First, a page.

Tulips from last spring. Joanne McNeal
Pansies. Joanne McNeal
Evans cherry tree. Joanne McNeal
Bottles of raspberry cordial. Joanne McNeal
Dining room window box. Joanne McNeal
Angelique double tulips. Joanne McNeal
Yellow hibiscus that Joanne kept inside over two winters, before putting it outside from May-September. Joanne McNeal
Spring is my favourite time of year. We go from cold winter short days to longer, warmer days. And then the miracle of spring begins, when the crocus, daffodils and tulips emerge miraculously from a carpet of snow, and provide the first show of colour. The second miracle is when the little green buds appear on the shrubs and trees. Finally, when the sun warms the ground even more, one fabulous day the trees and shrubs burst forth with leaves that reach for the sun. What an exciting day that is. Suddenly the world is full of possibilities, and the snowy grey days of winter are gone.
There is lots of preparation we can do as we wait for spring. When the ground is thawed, we can turn over the soil in our vegetable garden areas. About March 1 or so, we can start seeds inside in egg crates or those little peat pots available at garden stores. We can also cut pieces of the annuals we managed to save (like geraniums), and transplant them with root boost into little pots where they will root and make big plants eventually. I managed to do that for the first time last Spring, and got enough small geraniums that I hardly had to buy any for my flower boxes along my side alley. We have to water them daily, but it saves a lot of money.
We need to fertilize the trees and shrubs so they have new nutrients to grow on all spring and summer, which helps make a lush harvest in the fall. Think of your yard’s living shrubs and trees like they were people. If we get up from a long sleep, we are hungry – and we want to eat. Consult Lois Hole’s excellent books to know when and what to use for which plants, shrubs, and trees.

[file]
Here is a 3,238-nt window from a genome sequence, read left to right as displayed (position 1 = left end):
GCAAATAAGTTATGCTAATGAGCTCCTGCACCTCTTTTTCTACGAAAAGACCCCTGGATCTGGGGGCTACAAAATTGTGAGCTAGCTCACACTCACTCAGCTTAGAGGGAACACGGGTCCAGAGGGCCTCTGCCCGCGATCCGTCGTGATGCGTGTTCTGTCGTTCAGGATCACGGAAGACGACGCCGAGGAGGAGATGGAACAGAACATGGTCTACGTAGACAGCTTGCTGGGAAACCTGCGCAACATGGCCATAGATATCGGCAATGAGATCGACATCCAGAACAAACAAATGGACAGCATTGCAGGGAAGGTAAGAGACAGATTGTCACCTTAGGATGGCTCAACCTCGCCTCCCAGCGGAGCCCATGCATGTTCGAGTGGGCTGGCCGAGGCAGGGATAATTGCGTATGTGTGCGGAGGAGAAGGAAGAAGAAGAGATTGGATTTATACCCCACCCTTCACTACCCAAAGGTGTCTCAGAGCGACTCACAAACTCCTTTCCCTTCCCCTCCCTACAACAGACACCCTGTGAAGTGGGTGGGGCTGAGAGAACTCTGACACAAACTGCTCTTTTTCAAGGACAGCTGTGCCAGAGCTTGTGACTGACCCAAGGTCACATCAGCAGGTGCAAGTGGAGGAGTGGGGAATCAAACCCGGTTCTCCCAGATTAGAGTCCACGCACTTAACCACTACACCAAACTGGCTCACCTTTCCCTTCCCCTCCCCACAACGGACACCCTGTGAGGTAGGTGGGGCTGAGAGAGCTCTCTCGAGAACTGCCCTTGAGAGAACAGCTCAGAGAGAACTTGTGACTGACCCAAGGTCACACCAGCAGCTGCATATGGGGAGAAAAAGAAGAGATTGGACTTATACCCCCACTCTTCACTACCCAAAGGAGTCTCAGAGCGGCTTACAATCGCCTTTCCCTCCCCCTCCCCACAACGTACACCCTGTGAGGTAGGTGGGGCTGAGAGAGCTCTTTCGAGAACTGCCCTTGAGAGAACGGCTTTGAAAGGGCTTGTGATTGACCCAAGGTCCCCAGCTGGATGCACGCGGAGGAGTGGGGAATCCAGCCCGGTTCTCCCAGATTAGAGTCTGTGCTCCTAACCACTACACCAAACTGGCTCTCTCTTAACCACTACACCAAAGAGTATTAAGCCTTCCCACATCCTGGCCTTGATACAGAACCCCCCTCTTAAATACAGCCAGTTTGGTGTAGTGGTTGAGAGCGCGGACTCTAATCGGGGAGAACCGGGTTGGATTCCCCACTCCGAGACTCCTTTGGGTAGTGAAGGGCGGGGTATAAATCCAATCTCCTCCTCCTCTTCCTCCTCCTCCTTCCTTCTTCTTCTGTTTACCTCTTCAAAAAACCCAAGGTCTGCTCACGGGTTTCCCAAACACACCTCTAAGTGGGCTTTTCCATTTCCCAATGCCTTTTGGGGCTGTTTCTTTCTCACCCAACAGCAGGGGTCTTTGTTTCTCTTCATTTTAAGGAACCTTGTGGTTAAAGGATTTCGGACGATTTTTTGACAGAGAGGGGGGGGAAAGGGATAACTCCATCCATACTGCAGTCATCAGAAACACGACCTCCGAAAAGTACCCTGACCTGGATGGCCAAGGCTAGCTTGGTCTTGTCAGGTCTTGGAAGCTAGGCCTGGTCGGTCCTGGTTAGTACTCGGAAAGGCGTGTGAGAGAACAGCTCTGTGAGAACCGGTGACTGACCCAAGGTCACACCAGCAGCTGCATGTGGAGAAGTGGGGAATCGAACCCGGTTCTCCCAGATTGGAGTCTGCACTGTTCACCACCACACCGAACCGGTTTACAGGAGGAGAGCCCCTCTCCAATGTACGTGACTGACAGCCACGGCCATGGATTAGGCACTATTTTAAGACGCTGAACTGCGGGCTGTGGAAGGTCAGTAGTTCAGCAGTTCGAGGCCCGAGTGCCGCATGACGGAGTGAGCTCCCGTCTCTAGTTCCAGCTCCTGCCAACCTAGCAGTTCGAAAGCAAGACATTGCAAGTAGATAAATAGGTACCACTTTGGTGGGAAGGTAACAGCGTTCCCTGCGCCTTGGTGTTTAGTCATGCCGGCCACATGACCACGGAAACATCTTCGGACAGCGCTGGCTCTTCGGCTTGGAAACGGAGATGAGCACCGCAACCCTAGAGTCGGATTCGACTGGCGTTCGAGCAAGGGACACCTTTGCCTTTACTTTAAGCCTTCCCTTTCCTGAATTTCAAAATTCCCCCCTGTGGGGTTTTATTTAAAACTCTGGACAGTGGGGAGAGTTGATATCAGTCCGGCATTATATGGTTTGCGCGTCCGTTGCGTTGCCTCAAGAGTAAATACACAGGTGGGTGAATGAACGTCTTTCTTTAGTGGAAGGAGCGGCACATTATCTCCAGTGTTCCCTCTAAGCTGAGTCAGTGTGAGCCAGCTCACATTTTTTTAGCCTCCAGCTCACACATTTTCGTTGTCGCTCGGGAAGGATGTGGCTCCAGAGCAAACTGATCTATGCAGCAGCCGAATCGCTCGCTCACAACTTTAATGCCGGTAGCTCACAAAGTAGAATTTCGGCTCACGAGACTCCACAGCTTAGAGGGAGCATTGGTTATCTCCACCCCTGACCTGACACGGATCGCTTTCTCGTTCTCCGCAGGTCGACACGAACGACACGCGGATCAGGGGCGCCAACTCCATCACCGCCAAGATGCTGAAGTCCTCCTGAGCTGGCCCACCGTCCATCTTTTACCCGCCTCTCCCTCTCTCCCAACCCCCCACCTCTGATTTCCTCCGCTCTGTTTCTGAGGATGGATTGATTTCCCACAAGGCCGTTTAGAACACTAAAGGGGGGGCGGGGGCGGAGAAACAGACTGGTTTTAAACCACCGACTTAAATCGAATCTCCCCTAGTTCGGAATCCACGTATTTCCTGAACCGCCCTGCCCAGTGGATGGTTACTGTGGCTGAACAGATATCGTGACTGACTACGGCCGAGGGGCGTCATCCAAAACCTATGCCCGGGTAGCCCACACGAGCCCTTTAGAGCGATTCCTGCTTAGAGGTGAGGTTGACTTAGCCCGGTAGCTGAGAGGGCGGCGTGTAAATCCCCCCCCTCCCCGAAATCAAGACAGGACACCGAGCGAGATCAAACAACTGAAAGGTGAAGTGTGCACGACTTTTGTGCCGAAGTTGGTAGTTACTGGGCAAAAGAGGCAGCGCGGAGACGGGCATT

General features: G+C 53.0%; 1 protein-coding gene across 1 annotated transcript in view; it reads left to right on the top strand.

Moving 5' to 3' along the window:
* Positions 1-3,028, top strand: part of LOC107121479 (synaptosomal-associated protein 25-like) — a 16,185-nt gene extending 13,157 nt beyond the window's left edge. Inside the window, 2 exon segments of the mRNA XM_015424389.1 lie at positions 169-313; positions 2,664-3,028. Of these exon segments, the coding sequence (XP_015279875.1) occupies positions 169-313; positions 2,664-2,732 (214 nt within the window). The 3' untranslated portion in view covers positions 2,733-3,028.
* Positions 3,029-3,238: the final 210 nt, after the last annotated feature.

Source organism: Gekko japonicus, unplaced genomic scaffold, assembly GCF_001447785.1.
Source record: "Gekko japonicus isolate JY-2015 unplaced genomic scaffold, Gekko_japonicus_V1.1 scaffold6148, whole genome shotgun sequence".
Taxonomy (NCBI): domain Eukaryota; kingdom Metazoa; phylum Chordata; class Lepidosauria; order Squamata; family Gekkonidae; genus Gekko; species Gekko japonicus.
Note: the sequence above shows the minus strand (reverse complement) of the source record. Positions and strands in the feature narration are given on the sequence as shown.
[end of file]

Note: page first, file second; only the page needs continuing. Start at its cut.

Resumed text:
The Indigenous people taught the new settlers to North America to use fresh-caught fish heads and guts as fertilizer. I lived on a lake in Saskatchewan for a few years, and I saw how well this works. We caught fish to eat and put the heads, tails, and guts under the new tomato plants in a sunny location. When the roots of the plants found the fish, they suddenly grew strong, big, and healthy in just a few days. That taught me to plant fish under everything. My yard is an example: I planted fish under every tree and shrub, and in every flower box and planter. The colourful flowers and bountiful harvest are the result.
Before I bought my small 110 year old house in McCauley 12 years ago, my yard was used as a parking lot. It didn’t have a single living thing in it, and the soil was full of oil and gas. But the addition of fish (and other fertilizers as available) has helped the new plants to grow and overcome that soil problem. Other people swear by cow or sheep manure, or other types of fertilizers. The bottom line is: whatever you use, the plants need food to be healthy.
We also need to support vines and trailing vegetables so they grow strong. Last summer I tried planting runner beans behind the flowers in my flower boxes against a blank wall, and they grew well. I used rough twine to support the vines and they filled in nicely.
So, here’s to spring and making our neighbourhood beautiful and lush by planting and fertilizing our gardens! By the way, if you are buying new trees, we are in Zone 3 – anything higher than Zone 3 will not grow through our harsh winters.
Dr. Joanne McNeal is a retired art education professor, artist, singer and musician. She has lived in McCauley for almost 12 years.